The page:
X-ray is a non-invasive diagnostic method that helps in diagnosing various diseases. X-rays involve exposing a part of the body to small doses of ionizing radiation to create an image of the body’s internal structures. It is the oldest and most commonly used diagnostic method of body imaging and dates back to 1895.
X-rays are most often used to detect changes in:
• Bone and joint system
• Chest organs
• Organs of the abdomen and pelvis
X-ray imaging of the musculoskeletal system is used for:
• Detection of traumatic bone and joint changes (bone fracture, joint dislocation, etc.)
• Monitoring of fracture healing and possible complications of healing,
• Demonstration of changes in bones and joints in inflammatory diseases of the joints,
• Display of bone anomalies,
• Demonstration of bone changes in metabolic diseases (e.g. osteoporosis), inflammation, and bone growth disorders,
• Detection of bone tumors and monitoring their treatment,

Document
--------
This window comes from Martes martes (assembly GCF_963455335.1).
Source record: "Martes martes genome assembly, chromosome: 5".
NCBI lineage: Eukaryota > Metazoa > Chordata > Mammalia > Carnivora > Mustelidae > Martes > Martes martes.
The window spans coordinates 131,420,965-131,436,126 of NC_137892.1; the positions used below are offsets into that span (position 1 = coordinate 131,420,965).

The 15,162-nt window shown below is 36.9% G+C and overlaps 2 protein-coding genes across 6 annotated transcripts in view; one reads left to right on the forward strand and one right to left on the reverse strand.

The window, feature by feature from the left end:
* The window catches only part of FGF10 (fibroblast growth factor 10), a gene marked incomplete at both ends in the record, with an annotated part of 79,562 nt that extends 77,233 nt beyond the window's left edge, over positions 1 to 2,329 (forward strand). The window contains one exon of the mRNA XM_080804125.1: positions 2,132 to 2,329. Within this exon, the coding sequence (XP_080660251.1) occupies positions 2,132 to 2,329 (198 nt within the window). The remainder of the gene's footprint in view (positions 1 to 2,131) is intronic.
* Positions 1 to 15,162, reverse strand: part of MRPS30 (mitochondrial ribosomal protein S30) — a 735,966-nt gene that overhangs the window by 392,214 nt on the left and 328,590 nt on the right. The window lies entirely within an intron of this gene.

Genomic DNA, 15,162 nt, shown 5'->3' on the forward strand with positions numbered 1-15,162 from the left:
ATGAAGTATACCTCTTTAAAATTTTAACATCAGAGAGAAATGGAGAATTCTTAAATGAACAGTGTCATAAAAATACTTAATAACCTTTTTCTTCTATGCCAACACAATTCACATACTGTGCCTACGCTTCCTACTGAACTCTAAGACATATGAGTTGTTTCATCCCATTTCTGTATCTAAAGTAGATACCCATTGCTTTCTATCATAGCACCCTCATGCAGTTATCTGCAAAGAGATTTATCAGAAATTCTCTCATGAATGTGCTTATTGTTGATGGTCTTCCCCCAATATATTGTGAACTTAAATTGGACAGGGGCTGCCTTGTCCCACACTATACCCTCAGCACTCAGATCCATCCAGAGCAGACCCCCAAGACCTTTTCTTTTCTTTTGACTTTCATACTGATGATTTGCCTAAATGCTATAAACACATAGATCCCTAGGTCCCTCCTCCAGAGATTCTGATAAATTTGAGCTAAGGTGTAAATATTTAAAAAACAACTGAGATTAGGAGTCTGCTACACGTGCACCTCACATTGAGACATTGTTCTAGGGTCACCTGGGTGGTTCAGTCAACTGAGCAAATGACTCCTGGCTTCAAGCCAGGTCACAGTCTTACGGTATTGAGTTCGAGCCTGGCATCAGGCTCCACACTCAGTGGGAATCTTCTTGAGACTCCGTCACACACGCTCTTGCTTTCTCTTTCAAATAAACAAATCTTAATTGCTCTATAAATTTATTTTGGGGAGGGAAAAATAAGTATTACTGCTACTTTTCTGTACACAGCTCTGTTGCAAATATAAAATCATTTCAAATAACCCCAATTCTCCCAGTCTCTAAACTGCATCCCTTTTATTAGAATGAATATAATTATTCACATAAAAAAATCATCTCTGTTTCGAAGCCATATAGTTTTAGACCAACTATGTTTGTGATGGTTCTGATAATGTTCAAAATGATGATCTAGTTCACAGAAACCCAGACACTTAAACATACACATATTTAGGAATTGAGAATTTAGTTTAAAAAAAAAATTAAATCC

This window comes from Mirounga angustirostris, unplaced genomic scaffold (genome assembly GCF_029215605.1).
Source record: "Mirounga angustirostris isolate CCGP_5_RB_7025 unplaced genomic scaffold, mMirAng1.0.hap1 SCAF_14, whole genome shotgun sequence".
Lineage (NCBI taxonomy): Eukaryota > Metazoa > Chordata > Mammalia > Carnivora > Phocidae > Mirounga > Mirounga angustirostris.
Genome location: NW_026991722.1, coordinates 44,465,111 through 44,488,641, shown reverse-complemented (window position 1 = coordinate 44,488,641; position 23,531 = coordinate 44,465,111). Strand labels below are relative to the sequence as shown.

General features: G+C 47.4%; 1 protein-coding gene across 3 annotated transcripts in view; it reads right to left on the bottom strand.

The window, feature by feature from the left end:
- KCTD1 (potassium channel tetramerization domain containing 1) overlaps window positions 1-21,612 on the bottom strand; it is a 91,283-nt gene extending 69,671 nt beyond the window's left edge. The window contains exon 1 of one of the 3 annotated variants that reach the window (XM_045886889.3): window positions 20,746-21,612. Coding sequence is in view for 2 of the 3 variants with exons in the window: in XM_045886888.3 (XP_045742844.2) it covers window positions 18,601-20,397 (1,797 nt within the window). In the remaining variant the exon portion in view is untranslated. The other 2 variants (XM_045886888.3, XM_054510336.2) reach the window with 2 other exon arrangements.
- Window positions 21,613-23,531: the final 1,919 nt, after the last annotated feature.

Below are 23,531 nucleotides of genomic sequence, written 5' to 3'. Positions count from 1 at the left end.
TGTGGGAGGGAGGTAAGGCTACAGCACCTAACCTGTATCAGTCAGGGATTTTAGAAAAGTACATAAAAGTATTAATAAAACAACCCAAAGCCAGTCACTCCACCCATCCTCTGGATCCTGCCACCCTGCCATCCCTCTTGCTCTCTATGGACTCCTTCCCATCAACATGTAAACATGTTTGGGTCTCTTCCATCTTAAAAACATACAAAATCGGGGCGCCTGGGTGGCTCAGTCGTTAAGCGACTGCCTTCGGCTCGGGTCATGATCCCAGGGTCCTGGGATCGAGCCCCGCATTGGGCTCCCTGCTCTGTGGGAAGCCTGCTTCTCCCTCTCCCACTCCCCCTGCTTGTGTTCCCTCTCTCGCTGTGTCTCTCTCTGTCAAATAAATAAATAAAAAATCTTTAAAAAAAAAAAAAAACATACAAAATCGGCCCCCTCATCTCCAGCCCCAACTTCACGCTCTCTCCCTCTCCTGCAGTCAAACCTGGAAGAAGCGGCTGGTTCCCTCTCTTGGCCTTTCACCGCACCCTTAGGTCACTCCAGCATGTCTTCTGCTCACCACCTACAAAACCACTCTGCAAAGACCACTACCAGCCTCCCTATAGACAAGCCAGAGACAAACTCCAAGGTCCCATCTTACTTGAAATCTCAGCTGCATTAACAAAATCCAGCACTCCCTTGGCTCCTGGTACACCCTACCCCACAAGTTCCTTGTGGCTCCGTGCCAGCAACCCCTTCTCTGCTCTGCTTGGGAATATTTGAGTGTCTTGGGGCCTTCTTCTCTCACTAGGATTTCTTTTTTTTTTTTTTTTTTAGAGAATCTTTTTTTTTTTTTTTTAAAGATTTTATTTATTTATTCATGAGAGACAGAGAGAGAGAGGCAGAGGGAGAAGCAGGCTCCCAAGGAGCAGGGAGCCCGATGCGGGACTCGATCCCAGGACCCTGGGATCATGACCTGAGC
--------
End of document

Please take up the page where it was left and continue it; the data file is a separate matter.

• Detection of foreign bodies visible on X-ray recordings (e.g. metal pieces, pieces of quartz glass or calcifications),
• Interventional and diagnostic procedures in radiology under X-ray control,
• Interventions in orthopedics and spinal surgery (vertebrology) under X-ray control.
X-ray imaging is a painless diagnostic method.
Lying on a hard X-ray table when imaging or the uncomfortable position of the body part being viewed during shooting can cause discomfort.
A medical radiology engineer (radiology technologist) will help you perform the examination by finding the optimal body position based on your condition and imaging protocols.
A radiologist will analyze the X-rays taken and write a radiological report. If necessary, they will discuss your findings with the doctor who referred you for the scan.
In St. Catherine Specialty Hospital we use an All axis measurement - CARESTREAM DRX - Ascend.
Meet our radiologists and see for yourself their expertise. Book an appointment for an examination!